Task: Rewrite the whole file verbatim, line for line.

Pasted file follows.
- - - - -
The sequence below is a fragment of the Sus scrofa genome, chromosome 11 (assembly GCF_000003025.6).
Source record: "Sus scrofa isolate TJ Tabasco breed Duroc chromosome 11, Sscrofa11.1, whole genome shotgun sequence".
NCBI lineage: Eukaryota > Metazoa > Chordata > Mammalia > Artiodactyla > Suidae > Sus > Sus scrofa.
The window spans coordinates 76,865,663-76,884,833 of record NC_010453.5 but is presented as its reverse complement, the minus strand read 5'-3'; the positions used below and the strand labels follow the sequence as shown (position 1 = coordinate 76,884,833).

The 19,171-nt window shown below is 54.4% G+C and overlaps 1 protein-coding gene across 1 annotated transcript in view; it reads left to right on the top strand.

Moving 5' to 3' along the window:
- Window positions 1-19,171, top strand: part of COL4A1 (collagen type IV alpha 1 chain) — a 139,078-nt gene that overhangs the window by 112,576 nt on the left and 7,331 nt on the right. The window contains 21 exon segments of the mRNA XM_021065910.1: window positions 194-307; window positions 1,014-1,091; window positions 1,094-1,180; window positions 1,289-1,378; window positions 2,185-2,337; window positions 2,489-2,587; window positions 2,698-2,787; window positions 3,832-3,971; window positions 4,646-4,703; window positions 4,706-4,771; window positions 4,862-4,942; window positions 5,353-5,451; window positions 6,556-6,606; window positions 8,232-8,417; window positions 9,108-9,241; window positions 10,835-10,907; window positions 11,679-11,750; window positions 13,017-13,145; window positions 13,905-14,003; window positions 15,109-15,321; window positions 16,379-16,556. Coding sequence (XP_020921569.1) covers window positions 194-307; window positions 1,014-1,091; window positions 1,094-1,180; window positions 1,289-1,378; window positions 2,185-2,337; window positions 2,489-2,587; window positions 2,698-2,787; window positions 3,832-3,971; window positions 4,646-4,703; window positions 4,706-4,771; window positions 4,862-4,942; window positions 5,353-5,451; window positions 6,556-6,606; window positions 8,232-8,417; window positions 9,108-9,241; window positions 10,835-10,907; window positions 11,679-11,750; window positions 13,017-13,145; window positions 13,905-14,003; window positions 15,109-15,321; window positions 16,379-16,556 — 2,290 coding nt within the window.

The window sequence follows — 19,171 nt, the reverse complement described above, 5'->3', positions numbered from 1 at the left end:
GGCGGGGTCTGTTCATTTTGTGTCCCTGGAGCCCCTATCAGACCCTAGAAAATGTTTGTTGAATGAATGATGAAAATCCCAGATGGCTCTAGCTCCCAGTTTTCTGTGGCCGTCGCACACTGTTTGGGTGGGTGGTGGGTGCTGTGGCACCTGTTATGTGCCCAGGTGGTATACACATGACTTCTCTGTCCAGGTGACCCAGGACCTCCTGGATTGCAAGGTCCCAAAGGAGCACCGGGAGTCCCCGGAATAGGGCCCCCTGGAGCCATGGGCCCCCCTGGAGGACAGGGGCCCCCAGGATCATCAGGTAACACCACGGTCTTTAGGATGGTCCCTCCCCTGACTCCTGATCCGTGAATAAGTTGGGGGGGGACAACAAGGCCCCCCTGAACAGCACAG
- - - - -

The sequence below is a fragment of the Sus scrofa genome, chromosome 11 (assembly GCF_000003025.6).
Source record: "Sus scrofa isolate TJ Tabasco breed Duroc chromosome 11, Sscrofa11.1, whole genome shotgun sequence".
NCBI lineage: Eukaryota > Metazoa > Chordata > Mammalia > Artiodactyla > Suidae > Sus > Sus scrofa.
The window spans coordinates 76,865,663-76,884,833 of record NC_010453.5 but is presented as its reverse complement, the minus strand read 5'-3'; the positions used below and the strand labels follow the sequence as shown (position 1 = coordinate 76,884,833).

The 19,171-nt window shown below is 54.4% G+C and overlaps 1 protein-coding gene across 1 annotated transcript in view; it reads left to right on the top strand.

Moving 5' to 3' along the window:
- Window positions 1-19,171, top strand: part of COL4A1 (collagen type IV alpha 1 chain) — a 139,078-nt gene that overhangs the window by 112,576 nt on the left and 7,331 nt on the right. The window contains 21 exon segments of the mRNA XM_021065910.1: window positions 194-307; window positions 1,014-1,091; window positions 1,094-1,180; window positions 1,289-1,378; window positions 2,185-2,337; window positions 2,489-2,587; window positions 2,698-2,787; window positions 3,832-3,971; window positions 4,646-4,703; window positions 4,706-4,771; window positions 4,862-4,942; window positions 5,353-5,451; window positions 6,556-6,606; window positions 8,232-8,417; window positions 9,108-9,241; window positions 10,835-10,907; window positions 11,679-11,750; window positions 13,017-13,145; window positions 13,905-14,003; window positions 15,109-15,321; window positions 16,379-16,556. Coding sequence (XP_020921569.1) covers window positions 194-307; window positions 1,014-1,091; window positions 1,094-1,180; window positions 1,289-1,378; window positions 2,185-2,337; window positions 2,489-2,587; window positions 2,698-2,787; window positions 3,832-3,971; window positions 4,646-4,703; window positions 4,706-4,771; window positions 4,862-4,942; window positions 5,353-5,451; window positions 6,556-6,606; window positions 8,232-8,417; window positions 9,108-9,241; window positions 10,835-10,907; window positions 11,679-11,750; window positions 13,017-13,145; window positions 13,905-14,003; window positions 15,109-15,321; window positions 16,379-16,556 — 2,290 coding nt within the window.

The window sequence follows — 19,171 nt, the reverse complement described above, 5'->3', positions numbered from 1 at the left end:
GGCGGGGTCTGTTCATTTTGTGTCCCTGGAGCCCCTATCAGACCCTAGAAAATGTTTGTTGAATGAATGATGAAAATCCCAGATGGCTCTAGCTCCCAGTTTTCTGTGGCCGTCGCACACTGTTTGGGTGGGTGGTGGGTGCTGTGGCACCTGTTATGTGCCCAGGTGGTATACACATGACTTCTCTGTCCAGGTGACCCAGGACCTCCTGGATTGCAAGGTCCCAAAGGAGCACCGGGAGTCCCCGGAATAGGGCCCCCTGGAGCCATGGGCCCCCCTGGAGGACAGGGGCCCCCAGGATCATCAGGTAACACCACGGTCTTTAGGATGGTCCCTCCCCTGACTCCTGATCCGTGAATAAGTTGGGGGGGGACAACAAGGCCCCCCTGAACAGCACAG